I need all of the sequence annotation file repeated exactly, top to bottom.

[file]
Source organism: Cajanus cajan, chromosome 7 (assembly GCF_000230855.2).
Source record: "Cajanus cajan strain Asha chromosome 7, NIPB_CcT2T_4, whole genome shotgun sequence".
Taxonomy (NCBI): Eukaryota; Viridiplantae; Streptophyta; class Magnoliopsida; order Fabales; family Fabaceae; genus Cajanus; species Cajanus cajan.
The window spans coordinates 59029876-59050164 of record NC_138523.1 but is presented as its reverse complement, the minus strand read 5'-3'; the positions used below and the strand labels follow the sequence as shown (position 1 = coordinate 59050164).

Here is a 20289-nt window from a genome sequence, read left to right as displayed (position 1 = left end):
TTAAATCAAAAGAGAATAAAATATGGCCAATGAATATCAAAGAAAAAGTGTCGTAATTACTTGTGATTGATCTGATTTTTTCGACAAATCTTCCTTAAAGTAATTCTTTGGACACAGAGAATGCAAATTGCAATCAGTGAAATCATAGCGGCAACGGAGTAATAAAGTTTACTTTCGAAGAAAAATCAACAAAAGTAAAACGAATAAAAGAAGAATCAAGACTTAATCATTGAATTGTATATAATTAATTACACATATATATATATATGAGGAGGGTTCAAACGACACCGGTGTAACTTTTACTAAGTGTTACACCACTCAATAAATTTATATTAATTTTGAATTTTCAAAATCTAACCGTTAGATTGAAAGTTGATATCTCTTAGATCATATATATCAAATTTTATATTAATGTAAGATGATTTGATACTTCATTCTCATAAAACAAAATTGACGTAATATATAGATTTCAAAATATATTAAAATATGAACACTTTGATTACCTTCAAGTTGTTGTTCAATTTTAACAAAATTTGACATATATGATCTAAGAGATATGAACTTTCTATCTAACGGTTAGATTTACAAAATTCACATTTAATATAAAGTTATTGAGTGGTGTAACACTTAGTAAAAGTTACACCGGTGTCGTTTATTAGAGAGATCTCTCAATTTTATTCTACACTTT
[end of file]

Source organism: Cajanus cajan, chromosome 7 (assembly GCF_000230855.2).
Source record: "Cajanus cajan strain Asha chromosome 7, NIPB_CcT2T_4, whole genome shotgun sequence".
Taxonomy (NCBI): Eukaryota; Viridiplantae; Streptophyta; class Magnoliopsida; order Fabales; family Fabaceae; genus Cajanus; species Cajanus cajan.
The window spans coordinates 59029876-59050164 of record NC_138523.1 but is presented as its reverse complement, the minus strand read 5'-3'; the positions used below and the strand labels follow the sequence as shown (position 1 = coordinate 59050164).

Here is a 20289-nt window from a genome sequence, read left to right as displayed (position 1 = left end):
TTAAATCAAAAGAGAATAAAATATGGCCAATGAATATCAAAGAAAAAGTGTCGTAATTACTTGTGATTGATCTGATTTTTTCGACAAATCTTCCTTAAAGTAATTCTTTGGACACAGAGAATGCAAATTGCAATCAGTGAAATCATAGCGGCAACGGAGTAATAAAGTTTACTTTCGAAGAAAAATCAACAAAAGTAAAACGAATAAAAGAAGAATCAAGACTTAATCATTGAATTGTATATAATTAATTACACATATATATATATATGAGGAGGGTTCAAACGACACCGGTGTAACTTTTACTAAGTGTTACACCACTCAATAAATTTATATTAATTTTGAATTTTCAAAATCTAACCGTTAGATTGAAAGTTGATATCTCTTAGATCATATATATCAAATTTTATATTAATGTAAGATGATTTGATACTTCATTCTCATAAAACAAAATTGACGTAATATATAGATTTCAAAATATATTAAAATATGAACACTTTGATTACCTTCAAGTTGTTGTTCAATTTTAACAAAATTTGACATATATGATCTAAGAGATATGAACTTTCTATCTAACGGTTAGATTTACAAAATTCACATTTAATATAAAGTTATTGAGTGGTGTAACACTTAGTAAAAGTTACACCGGTGTCGTTTATTAGAGAGATCTCTCAATTTTATTCTACACTTT